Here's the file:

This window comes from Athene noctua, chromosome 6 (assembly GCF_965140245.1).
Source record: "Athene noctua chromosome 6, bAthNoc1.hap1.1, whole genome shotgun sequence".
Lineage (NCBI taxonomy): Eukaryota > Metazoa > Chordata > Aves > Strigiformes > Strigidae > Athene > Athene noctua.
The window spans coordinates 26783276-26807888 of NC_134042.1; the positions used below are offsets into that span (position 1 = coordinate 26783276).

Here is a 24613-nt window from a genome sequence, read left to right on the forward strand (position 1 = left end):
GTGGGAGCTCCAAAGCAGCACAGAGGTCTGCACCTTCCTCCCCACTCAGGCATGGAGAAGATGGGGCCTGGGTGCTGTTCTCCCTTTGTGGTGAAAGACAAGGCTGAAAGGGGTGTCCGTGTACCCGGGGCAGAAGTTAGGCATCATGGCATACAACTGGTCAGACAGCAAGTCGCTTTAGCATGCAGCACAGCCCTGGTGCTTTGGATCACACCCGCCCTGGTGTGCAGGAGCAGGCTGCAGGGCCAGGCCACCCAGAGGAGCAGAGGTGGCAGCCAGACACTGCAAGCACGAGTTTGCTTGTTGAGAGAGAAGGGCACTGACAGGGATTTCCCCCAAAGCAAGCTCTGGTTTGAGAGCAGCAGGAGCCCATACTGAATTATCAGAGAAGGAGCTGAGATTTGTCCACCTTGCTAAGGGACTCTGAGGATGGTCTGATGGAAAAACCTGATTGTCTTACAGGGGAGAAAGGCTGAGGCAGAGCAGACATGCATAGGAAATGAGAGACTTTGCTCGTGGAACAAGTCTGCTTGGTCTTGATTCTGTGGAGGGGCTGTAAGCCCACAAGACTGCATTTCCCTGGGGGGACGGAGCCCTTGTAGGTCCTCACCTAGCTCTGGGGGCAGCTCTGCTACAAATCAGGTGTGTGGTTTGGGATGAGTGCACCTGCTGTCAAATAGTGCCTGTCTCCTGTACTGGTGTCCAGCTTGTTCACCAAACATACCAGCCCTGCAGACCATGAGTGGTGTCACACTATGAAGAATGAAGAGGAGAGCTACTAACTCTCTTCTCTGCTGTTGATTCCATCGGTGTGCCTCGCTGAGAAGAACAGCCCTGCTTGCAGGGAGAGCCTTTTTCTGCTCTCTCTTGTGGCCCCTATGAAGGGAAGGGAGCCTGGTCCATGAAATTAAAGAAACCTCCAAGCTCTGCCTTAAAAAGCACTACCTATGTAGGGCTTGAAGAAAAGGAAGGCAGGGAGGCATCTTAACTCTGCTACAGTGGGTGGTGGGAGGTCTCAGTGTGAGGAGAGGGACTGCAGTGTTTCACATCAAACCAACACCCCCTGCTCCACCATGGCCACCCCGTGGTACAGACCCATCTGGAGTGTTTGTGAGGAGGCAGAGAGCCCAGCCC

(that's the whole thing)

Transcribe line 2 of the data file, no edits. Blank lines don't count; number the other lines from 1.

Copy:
Source record: "Athene noctua chromosome 6, bAthNoc1.hap1.1, whole genome shotgun sequence".